Jacinda is so inspirational in the things she scraps about. Not just her family life but she’s often writing letters of advice to her girls and telling her own story. I could get lost in Jacinda’s journaling! That’s why I’m so happy that she’s chosen to talk about hoe she journals for her Scrap Like a Sugarbabe tutorial!
I’m a Kiwi girl, living downunder in Auckland New Zealand, with my husband of 12 years, and two daughters aged 9 and 6. I started scrapping when my oldest was born, and managed to create a couple of paper style albums. I was always paranoid about cutting the papers wrong, and wasting the money I’d spent on them, so each page took me days and days to complete. It was a relief to discover digital scrapping a few years later, and much, much cheaper too. (All paper scrapbooking products in New Zealand are imported, so the cost is prohibitive). Now I can digitally cut/clip papers to my hearts content, knowing Ctrl Z is my new best friend.
My Claim To Fame:
Hmm…I had to ask the other Sugarbabes what they thought my claim to fame was. I’m generally a template scrapper, and while I feel I use templates well, it’s not really a claim to fame because it’s the designer that’s done all the hard work there. They reminded me that I’m good at doing journal heavy or photoless pages, so that’s what I’m going to concentrate on today. I’m going to give you a little insight as to my thought process in putting those kinds of pages together
OK, let’s get started:
First of all, I guess I should start with WHY I do journal heavy pages. I consider scrapbooking to be like a visual journal of sorts, and for my daughters in particular, I write down/scrap any advice or stories I want them to know. I also want them to know about ME, and the life I’ve lived. Who knows, maybe they’ll take on board some of the life lessons I’ve learned along the way. Some of these stories will have photos that go with them, but many won’t. I still want the story told though, so I don’t let the lack of photos stop me. My worst fear is that I leave this world before my girls. I want to leave them with messages from my heart. No one loves them like their mother, and I’m the best person to tell them that. The journalling I put on my pages may be something from my heart, or it may be something I’ve found online that I want my girls to know. A Butterfly Told Me is one of my favourite sites for advice to young girls.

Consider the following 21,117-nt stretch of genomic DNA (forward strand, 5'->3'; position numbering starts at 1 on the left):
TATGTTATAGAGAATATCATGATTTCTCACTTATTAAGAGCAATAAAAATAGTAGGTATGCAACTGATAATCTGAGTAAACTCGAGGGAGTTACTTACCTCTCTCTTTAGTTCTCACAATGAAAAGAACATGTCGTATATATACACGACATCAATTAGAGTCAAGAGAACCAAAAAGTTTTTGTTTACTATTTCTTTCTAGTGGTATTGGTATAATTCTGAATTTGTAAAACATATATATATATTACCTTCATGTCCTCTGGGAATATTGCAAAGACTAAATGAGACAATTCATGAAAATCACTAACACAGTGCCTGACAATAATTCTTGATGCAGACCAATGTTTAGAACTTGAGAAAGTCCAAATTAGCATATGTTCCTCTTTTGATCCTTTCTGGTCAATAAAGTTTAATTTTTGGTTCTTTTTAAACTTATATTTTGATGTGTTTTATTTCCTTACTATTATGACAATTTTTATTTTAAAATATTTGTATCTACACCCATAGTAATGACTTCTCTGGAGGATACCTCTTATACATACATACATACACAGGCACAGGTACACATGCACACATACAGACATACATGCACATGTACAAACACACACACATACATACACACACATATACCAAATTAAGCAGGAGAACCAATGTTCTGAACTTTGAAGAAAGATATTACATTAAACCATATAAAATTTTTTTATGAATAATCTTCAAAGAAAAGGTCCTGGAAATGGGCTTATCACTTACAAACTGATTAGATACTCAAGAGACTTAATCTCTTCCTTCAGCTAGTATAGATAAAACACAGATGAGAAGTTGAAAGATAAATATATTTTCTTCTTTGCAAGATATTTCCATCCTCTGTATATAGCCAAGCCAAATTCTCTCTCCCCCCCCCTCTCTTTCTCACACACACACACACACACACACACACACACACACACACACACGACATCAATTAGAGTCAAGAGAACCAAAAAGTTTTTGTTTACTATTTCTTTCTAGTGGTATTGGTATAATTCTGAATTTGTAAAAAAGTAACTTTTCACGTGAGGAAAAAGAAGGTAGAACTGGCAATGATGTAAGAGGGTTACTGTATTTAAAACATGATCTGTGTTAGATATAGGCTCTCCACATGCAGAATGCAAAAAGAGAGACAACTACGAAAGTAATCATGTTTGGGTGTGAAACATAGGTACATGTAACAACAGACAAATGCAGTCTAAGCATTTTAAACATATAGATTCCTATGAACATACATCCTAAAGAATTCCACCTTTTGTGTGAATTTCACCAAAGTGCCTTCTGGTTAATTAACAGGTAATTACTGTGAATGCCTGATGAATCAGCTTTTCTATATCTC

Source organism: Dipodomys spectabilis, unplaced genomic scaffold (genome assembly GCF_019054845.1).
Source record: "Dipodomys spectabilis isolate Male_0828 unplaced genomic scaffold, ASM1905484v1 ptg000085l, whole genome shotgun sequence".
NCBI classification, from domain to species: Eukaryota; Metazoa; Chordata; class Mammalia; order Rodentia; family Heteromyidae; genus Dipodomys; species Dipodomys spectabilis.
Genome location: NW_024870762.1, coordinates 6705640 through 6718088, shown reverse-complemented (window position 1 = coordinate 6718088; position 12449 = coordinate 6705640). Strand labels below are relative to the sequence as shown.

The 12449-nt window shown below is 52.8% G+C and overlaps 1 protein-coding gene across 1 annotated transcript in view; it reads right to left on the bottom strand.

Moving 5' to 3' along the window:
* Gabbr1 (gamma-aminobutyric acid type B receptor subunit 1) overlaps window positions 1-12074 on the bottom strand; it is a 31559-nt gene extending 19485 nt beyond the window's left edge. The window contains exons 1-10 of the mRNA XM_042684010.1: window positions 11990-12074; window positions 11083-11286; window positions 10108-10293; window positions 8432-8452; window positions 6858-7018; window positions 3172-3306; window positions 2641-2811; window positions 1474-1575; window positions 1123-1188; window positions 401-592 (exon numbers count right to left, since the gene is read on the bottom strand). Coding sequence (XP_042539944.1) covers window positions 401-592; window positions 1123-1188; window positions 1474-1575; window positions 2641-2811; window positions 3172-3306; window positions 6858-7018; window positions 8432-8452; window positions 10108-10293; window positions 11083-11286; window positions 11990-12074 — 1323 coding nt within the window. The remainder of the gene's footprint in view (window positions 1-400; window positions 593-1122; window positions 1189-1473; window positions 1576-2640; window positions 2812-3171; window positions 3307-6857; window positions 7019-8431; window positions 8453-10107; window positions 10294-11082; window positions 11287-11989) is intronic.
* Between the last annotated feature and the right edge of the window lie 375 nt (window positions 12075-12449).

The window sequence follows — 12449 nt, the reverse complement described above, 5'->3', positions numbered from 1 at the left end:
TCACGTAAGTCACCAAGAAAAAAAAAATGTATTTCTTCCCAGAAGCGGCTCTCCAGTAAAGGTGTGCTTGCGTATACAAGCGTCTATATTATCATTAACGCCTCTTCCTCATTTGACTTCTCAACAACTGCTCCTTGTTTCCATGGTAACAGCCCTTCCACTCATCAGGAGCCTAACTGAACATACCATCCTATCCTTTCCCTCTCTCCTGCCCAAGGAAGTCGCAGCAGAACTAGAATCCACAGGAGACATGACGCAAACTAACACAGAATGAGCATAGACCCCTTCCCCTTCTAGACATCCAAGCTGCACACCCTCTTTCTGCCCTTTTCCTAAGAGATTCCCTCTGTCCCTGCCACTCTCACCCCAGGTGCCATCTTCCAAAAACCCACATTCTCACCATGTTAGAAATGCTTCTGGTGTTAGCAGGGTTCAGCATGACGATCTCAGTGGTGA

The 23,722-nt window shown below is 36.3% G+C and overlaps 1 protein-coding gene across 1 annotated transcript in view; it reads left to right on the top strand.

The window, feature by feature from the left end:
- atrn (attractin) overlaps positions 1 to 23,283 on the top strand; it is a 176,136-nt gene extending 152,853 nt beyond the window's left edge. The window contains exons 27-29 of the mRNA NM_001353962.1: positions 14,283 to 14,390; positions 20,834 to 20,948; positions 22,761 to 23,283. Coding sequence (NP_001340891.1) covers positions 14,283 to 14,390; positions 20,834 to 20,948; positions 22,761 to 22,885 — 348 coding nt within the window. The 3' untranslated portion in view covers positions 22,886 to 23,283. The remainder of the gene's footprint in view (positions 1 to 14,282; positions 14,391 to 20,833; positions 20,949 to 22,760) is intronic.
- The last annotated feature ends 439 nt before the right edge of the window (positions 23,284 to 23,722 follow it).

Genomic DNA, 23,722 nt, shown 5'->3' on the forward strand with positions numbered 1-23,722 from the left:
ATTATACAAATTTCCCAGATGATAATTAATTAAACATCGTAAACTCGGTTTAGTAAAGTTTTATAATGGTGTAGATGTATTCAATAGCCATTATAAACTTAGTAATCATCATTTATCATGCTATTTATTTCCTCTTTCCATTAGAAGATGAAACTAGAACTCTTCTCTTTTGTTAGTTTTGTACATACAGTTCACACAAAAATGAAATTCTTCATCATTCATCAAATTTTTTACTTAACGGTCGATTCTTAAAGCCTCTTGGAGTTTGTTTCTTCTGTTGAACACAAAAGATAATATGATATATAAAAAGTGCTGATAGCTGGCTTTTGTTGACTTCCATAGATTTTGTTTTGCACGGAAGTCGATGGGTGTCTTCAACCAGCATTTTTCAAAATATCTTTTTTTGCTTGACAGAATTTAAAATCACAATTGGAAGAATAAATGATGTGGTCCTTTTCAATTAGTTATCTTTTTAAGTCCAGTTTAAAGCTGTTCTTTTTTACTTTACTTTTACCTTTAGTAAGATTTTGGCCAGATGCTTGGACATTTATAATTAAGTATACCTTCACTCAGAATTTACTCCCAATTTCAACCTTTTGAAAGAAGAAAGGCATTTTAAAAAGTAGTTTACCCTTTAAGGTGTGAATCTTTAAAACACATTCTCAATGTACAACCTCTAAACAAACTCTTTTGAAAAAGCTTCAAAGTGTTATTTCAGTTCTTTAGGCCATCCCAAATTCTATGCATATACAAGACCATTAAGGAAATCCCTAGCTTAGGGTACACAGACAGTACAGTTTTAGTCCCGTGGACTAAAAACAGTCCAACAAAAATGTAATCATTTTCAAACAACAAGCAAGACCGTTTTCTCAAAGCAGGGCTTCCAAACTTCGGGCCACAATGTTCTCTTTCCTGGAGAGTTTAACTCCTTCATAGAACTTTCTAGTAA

Using a template:
Sometimes, I’ll have a template I need to use for one of my creative teams, so that will drive the overall page design. I will generally take out photo spots and fill them with journalling instead as I did here:
Other times I start with the story first, then embellish around it. I almost always place the text on the page first, deciding on format (one column, 3 columns, top to bottom centered text etc, for variety) and then embellishing. It’s easy enough to move around later as I tweak things to fit:
This next layout was kit driven. I knew I wanted to use the word strips in the journalling, so I did that first, then decorated the edges afterwards:
Sometimes the journalling I want to include is just snippets of everyday life. More like bullet points than a paragraph. When that happens I look at the elements in the kit I’m using, and take inspiration from there:
So there you have it. That’s the way I do my journal pages. Sometimes the words are taken directly from my personal journal/notebooks, other times I think it up on the spot. I hope this has helped inspire you in some small way to include more journalling in your scrapbooks.